Why I Fight: from schoolboy socialism to serious BolshevismSeptember 27, 2017
For me, I only really became aware of politics in 2008, when the news became filled with a terrible crisis, people were in tears, news anchors in shock, experts in panic. People on the news had lost everything and arbitrary numbers appeared on screen with big downward signs. Unlike other major disasters I’d seen on TV this didn’t just go away. For months this “financial crisis” seemed to continue. Slowly it began to affect my own life as childhood shops like Woolworths closed down and my parents became increasingly worried.
I asked my Dad why was it that all of this was happening. He explained that the problem was capitalism, an economic system which continually created these crises, which meant the rich got richer and the working class got poorer. He talked to me about how capitalism is linked to wars, terrorism, and so many other horrors across the world. He then told me that when he was younger he had fought against this system and for a new, better system called communism, as part of a group called the Revolutionary Communist Party. He gave me a book called The Essential Left containing: The Communist Manifesto, Socialism Utopian and Scientific, Value Price and Profit and The State and Revolution.
From that moment onwards, I called myself a communist.
From the age of 10 I would continually pester my classmates about whether they preferred capitalism or communism and if so why? I would get responses like “why should a bin man be payed the same as a doctor?”, “what about human nature?” and “yeah but look at what happened in the Soviet Union”. Sometimes I could answer these questions and other times not. As I grew older I did more and more research. I still found a few of those classic Marxists texts difficult but I also watched videos on YouTube, scrolled through message boards, and talked to anyone I could find about these issues. Through a long and painstaking process these ideas became clearer and clearer to me.
However, it wasn’t enough just to understand, I had to act. What use was it to see the evils of capitalism if we could do nothing about it? At around 15 I had gathered a few like-minded individuals together and, though unknowingly, began following in the long communist tradition of producing a publication. We started a basic WordPress website called Brighton Left (my idea of the Marxist Revolutionary Collective was voted down as ultra-left). We wrote articles against the monarchy, nationalism, capitalism, Stalinism, the right-wing of the Labour Party, analysis of the Middle East, the United States, and even more. At times we had 20 people writing and editing the site at once, and we even started a fortnightly radio show.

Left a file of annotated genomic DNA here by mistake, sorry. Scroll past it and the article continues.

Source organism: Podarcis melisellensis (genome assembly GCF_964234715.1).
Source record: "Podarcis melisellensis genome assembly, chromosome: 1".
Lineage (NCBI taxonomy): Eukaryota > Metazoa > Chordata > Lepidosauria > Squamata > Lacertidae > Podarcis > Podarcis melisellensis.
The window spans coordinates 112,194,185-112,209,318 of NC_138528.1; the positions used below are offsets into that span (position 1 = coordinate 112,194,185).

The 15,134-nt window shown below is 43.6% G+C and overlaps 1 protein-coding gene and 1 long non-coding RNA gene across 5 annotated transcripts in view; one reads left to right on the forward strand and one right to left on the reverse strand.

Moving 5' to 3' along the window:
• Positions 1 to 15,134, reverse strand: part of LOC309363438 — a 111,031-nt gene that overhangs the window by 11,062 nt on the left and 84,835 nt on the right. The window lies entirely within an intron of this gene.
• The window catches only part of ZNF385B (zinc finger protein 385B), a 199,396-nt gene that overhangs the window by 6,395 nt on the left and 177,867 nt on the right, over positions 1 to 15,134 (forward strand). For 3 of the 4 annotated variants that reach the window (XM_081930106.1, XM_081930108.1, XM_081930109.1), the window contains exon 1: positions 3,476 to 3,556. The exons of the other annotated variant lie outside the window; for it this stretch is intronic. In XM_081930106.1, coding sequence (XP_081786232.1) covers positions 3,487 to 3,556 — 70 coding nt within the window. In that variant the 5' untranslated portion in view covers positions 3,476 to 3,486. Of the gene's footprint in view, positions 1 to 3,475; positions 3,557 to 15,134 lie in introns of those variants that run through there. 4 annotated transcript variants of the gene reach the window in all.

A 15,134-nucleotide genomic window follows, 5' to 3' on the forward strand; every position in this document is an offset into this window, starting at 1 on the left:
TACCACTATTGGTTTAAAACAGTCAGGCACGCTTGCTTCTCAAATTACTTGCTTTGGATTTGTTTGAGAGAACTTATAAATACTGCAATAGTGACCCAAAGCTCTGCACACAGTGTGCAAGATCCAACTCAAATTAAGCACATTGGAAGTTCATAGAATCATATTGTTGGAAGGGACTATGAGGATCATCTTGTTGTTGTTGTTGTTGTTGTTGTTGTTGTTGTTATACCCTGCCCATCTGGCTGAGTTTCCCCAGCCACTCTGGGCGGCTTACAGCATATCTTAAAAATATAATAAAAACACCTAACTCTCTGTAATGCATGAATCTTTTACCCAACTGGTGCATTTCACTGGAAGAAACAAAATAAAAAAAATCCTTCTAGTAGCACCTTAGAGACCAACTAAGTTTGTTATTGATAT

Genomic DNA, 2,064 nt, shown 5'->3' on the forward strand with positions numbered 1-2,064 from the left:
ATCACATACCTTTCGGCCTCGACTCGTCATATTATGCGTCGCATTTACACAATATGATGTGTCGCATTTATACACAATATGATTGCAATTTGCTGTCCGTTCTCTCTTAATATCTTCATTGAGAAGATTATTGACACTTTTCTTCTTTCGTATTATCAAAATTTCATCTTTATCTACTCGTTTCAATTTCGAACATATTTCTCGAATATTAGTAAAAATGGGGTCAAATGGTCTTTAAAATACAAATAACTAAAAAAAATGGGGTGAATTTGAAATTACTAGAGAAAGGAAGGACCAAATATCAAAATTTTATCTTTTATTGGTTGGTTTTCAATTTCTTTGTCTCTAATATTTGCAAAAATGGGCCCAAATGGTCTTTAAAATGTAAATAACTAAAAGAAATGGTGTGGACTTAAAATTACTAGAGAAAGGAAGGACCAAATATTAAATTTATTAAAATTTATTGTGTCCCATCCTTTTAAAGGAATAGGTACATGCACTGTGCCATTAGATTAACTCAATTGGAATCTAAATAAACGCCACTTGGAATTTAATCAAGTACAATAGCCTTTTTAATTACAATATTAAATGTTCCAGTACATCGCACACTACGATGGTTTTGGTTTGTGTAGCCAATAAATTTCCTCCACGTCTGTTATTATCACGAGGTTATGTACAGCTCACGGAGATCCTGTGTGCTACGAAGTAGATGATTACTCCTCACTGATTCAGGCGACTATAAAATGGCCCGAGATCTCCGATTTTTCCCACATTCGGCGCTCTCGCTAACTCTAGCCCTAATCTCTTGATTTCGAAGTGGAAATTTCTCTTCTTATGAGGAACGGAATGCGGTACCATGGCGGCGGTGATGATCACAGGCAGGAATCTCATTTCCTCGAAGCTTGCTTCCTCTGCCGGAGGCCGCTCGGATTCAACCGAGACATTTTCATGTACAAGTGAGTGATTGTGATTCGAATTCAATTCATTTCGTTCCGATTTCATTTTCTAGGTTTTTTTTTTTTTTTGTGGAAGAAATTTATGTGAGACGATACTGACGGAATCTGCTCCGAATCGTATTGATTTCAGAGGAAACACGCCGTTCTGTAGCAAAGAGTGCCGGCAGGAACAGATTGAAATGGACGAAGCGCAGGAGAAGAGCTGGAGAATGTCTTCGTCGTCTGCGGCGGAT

Simultaneously, I was trying to win support and pass motions through school councils on a local, regional and national level. It was through this that many of the political lessons I’d learned in theory became crystallised on an even higher level in practice. When bus prices were hiked, mental health beds closed and youth services scrapped, I saw these things not as the product of the personal nastiness of an individual capitalist, but as a product of the iron logic of a system dominated by production for exchange with the resulting gaping black holes in council budgets that needed to be plugged.
As I was entering the twilight of my school years, I had hardened in my political ideas and my firm defence of Marxism had left me swimming hard against the stream. The remnants of my Dad’s old communist organisation that I had come across appeared more interested in arguing with the National Union of Students over freedom of speech campaigns than overthrowing capitalism. Whether it was teachers in school or media commentators, all the so called ‘Marxists’ I had come across never seriously entertained the idea of fighting to achieve a socialist revolution. The other left-wing groups I had come across like the SWP, the Socialist Party, Left Unity or a thousand others, appeared to see the sum total of socialism as the renationalisation of the railways, rather than the complete transformation of society. In truth, I had concluded that I must be the only Marxist in Britain today.
It was at this moment that a friend of a friend met the International Marxist Tendency through the Marxist Student Federation, and told me that they had a branch in Brighton. With a serious approach to Marxist theory and to the overthrow of capitalism I had joined the branch within two weeks and haven’t looked back.
by Thomas Soud, Warwick Marxists